At long last, the Ontario government, elected less than one year ago, has released for public discussion a new draft of the Provincial Policy Statement (PPS), to be passed under the Planning Act. Under the government’s plans, municipalities and the Ontario Municipal Board (the hearing board that adjudicates planning disputes) would need to make land use planning decisions that are “consistent with” the PPS.
In the current PPS, development is prohibited only in Provincially Significant Wetlands (as defined in the PPS – read it at www.mah.gov.on.ca) that lie south and east of the Precambrian Shield – that part of southern Ontario under the most intense development pressure. In a surprise move, the government is proposing to shift the protection line considerably northward, to include all of what the Ontario Ministry of Natural Resources calls Site Regions 5E, 6E and 7E. This encompasses an area twice as large as before, extending from north of Sault Ste Marie in the west to Lake Timiskaming on the Ontario-Quebec border in the east, at the headwaters of the Ottawa River – see map.
Another unexpected and welcome move is that under the new draft PPS, no development will be allowed within significant coastal wetlands in the Great Lakes – St. Lawrence River System.“Coastal wetlands” means not only those located on one of the Great Lakes or their connecting channels, but also any other wetland that is on a tributary to any of the above-noted water bodies and lies partly or totally downstream of a line located two kilometres (1.2 miles) upstream of the 1:100 year flood line of the large water body to which it is connected. This addition of significant Great Lakes coastal wetlands to the PPS will capture those not already caught by being within Site Regions 5E, 6E and 7E, which will mean those on Lake Superior.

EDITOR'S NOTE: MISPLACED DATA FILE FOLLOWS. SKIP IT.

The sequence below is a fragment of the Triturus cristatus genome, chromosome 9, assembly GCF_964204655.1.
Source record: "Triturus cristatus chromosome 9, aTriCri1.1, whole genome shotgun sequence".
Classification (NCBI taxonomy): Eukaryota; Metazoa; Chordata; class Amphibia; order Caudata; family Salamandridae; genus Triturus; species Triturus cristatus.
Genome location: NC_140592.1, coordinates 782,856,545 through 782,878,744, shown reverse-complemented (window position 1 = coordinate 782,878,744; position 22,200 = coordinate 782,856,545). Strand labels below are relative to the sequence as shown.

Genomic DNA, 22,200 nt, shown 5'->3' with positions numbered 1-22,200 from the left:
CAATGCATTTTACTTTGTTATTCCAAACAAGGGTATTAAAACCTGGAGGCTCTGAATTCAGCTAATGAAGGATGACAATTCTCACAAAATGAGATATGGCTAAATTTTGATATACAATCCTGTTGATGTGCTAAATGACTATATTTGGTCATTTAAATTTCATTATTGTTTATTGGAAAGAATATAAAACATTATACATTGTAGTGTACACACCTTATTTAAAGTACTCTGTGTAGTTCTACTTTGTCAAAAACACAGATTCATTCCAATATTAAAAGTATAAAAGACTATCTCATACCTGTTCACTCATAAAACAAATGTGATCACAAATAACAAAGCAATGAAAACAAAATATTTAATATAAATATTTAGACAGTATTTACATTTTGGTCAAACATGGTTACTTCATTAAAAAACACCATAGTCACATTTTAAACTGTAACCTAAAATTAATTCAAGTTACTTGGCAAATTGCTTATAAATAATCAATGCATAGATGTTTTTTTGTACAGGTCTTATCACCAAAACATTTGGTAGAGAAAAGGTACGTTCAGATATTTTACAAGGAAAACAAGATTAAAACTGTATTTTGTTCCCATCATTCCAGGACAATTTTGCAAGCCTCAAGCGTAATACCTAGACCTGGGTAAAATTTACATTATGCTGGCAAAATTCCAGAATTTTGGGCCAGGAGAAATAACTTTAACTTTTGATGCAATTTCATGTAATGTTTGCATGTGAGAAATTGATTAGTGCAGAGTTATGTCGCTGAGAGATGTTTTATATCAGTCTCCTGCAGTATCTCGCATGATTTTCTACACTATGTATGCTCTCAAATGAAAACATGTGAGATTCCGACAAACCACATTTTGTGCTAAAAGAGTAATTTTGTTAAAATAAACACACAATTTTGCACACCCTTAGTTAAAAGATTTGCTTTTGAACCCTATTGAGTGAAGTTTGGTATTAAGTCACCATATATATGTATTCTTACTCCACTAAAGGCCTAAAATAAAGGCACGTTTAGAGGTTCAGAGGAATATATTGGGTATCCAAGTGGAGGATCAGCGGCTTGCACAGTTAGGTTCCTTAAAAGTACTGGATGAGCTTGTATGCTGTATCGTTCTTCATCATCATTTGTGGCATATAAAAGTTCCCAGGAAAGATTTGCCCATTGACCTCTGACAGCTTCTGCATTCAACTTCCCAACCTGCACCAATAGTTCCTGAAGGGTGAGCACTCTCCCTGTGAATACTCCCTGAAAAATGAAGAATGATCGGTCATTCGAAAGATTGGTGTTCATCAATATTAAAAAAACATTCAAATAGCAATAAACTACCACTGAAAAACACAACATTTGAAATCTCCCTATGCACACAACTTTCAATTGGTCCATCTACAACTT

While the proposed protections for more of Ontario’s wetlands are much welcomed by conservationists, the wetland amendments are essentially the only change that the government has made to the natural heritage protection policies in the PPS, which are woefully inadequate. The new PPS proposes good moves to curb urban sprawl, promote public transit and protect farmland, but disappointingly, does little to firm up habitat protection beyond wetlands. To read how the new draft PPS fits into the government’s package of land use planning reforms, please visitwww.planningreform.ontario.ca. Please also watch Ontario Nature’s website for our positions on these planning reforms: www.ontarionature.org.